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A world without visas – 157. City of drugs and sculptures
The “World Without Visas” circumnavigation continues. We took another overnight bus from Cali to the infamous Medellín.
City of Orchia and drugs.
In 1616, the mining town of San Lorenzo de Aburra was founded on the Medellín River (a tributary of the Porce River) at 1538 meters above sea level, which in 1675 was renamed “Villa de Nuestra Señora de la Candelaria de Medellín,” and then simplified to just “Medellín.” Modern Medellín is the second largest city in Colombia and the largest industrial center in the country (textile and iron and steel industries). The city has many exuberant epithets: “City of Eternal Spring”, “Capital of the Mountains”, “Capital of the Orchids”, “Beautiful Village”, “City of Flowers”. But it’s much better known as one of the most dangerous cities on the planet – in terms of murders and violent crimes per capita (although crime rates are still much lower now than in the “dashing” 1990s). And yet, paradoxically, in Colombia itself, the people of Medellín are considered friendly, cheerful, and artistic, and the local girls are considered the most beautiful girls in the country.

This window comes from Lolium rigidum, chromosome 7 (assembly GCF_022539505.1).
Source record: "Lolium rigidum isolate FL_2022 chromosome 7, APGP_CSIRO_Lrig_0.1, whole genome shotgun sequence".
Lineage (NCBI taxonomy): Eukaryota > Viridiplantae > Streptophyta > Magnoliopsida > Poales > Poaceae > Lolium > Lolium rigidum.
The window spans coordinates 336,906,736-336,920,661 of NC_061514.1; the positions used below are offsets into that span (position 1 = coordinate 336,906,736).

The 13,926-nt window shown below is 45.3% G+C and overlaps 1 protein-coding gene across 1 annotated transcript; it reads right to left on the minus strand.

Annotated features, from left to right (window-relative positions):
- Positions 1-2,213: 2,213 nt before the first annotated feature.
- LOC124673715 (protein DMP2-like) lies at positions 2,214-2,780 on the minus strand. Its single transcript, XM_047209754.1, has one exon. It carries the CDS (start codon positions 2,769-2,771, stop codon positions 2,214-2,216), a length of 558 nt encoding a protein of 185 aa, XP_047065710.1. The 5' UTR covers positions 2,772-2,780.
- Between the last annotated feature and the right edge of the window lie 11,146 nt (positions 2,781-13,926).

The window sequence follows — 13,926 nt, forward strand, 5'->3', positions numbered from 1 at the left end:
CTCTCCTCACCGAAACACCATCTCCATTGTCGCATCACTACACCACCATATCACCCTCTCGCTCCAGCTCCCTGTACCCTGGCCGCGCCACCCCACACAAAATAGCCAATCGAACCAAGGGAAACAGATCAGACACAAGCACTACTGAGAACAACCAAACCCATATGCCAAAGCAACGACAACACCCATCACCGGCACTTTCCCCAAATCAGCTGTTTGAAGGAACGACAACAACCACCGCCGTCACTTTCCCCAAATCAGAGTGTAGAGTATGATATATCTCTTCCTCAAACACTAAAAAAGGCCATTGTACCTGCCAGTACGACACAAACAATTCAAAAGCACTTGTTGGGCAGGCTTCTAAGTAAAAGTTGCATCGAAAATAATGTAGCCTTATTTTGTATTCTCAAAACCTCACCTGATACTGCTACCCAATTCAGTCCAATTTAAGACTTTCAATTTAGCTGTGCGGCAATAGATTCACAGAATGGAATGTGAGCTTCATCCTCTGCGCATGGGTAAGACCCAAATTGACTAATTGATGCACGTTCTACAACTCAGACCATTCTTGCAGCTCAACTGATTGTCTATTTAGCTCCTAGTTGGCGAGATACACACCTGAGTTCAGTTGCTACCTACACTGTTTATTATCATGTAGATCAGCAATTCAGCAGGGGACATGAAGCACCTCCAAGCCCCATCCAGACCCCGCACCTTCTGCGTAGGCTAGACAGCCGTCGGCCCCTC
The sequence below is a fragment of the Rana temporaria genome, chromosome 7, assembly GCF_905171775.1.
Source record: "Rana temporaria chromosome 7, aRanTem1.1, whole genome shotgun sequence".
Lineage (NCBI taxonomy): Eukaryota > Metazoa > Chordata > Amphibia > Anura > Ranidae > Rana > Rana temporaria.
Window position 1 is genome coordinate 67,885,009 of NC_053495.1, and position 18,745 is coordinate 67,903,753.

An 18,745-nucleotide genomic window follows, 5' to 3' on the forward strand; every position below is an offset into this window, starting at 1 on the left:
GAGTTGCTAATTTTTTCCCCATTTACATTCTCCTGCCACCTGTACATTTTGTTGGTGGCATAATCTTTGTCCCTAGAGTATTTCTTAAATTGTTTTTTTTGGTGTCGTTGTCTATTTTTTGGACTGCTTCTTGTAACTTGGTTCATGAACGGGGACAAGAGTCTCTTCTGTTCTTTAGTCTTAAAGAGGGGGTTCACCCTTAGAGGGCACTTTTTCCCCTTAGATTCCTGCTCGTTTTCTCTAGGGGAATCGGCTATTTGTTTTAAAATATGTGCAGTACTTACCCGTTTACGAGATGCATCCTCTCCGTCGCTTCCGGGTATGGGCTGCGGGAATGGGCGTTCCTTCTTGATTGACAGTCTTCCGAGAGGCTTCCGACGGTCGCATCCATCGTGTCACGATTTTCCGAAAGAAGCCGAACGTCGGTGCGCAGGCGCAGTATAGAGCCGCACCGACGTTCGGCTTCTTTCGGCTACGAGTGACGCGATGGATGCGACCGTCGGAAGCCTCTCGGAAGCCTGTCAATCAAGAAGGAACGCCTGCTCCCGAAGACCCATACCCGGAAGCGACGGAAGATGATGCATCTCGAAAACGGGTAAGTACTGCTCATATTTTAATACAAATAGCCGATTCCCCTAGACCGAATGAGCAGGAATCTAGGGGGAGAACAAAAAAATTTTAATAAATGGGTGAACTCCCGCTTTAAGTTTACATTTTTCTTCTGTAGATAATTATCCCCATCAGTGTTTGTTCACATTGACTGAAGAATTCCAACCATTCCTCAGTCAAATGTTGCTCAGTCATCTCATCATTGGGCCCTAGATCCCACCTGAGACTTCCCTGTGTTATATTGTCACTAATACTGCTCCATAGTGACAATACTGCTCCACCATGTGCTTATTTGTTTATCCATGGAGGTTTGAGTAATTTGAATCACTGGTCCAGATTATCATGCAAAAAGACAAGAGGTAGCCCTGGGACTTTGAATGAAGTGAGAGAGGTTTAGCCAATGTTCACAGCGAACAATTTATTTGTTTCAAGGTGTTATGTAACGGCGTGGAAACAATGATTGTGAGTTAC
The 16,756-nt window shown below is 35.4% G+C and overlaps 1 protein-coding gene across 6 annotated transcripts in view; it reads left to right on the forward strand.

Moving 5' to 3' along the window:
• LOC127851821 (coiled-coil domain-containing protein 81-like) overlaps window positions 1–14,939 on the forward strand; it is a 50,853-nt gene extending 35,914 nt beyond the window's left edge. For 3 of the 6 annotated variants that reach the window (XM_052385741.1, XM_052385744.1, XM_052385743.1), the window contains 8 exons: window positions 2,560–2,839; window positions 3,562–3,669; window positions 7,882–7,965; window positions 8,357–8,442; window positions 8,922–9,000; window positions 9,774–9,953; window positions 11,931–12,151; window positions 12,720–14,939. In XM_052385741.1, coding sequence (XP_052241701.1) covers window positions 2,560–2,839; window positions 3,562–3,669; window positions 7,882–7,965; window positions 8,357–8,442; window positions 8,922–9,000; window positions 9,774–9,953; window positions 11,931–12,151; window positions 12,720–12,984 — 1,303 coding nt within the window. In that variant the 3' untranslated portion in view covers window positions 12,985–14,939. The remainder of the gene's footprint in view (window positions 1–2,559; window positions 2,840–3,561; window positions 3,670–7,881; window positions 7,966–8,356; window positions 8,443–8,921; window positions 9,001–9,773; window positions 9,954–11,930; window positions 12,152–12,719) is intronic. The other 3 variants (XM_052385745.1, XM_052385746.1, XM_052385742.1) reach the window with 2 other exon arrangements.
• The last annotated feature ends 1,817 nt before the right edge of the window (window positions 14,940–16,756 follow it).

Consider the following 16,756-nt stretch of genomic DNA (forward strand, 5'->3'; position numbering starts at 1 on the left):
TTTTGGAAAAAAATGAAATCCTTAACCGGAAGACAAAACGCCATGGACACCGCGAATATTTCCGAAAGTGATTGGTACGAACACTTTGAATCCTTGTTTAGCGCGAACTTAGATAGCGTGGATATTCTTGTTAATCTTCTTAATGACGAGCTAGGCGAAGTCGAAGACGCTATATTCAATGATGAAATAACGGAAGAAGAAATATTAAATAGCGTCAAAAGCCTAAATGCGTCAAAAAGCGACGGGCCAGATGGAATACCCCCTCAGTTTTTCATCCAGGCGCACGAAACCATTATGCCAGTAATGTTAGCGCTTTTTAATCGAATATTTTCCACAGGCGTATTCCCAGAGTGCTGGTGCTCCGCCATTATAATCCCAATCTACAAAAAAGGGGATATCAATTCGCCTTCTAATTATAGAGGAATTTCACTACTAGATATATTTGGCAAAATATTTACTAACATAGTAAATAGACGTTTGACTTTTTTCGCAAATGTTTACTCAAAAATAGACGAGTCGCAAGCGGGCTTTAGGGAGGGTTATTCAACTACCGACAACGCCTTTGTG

For most foreigners, Medellín is associated with the famous Medellín drug cartel. At the end of the twentieth century, the headquarters of Pablo Escobar, the leader of a criminal group specializing in the production and trafficking of cocaine, was located here. In the world media, this mafia organization was simply called “Medellin Cartel” (and thereby cast a shadow over the entire city. In Russia the same way was used to “publicize”, for example, Lyubertsy or Tambov). In the 1980’s and 1990’s the Colombian government tried to crush the crime syndicate. But the local police lacked the strength to cope with an organization whose annual turnover, according to experts, reached 80 billion dollars. Pablo Escobar launched a real large-scale war against the government. His men blew up airplanes and government offices, killed police officers and cabinet ministers. However, as the saying goes, “as long as the rope does not wind,” but in direct confrontation with the state almost no one had a chance to win. The result was known in advance, and it was only a matter of time before it was achieved. This is why no one was surprised when on December 2, 1993, during another shootout with the police, Pablo Escobar was killed by a sniper. The drug trafficker’s associates, apparently, had already prepared themselves a way out in advance. There simply weren’t any heroes eager to lead a drug cartel that was under severe pressure from law enforcement agencies. And immediately after Escobar’s death, the cartel began to disintegrate. And now, of course, drug production and trafficking continue. But no longer on the same scale as before. And the city and its environs have become much safer. But perhaps it was only a temporary lull. As the statistics say, 2008 saw a third more murders than the previous year, and 2009 saw a 100% increase over 2008. Apparently, a new generation of criminals has grown up in the city and perhaps a “New Medellin Cartel” will soon appear here.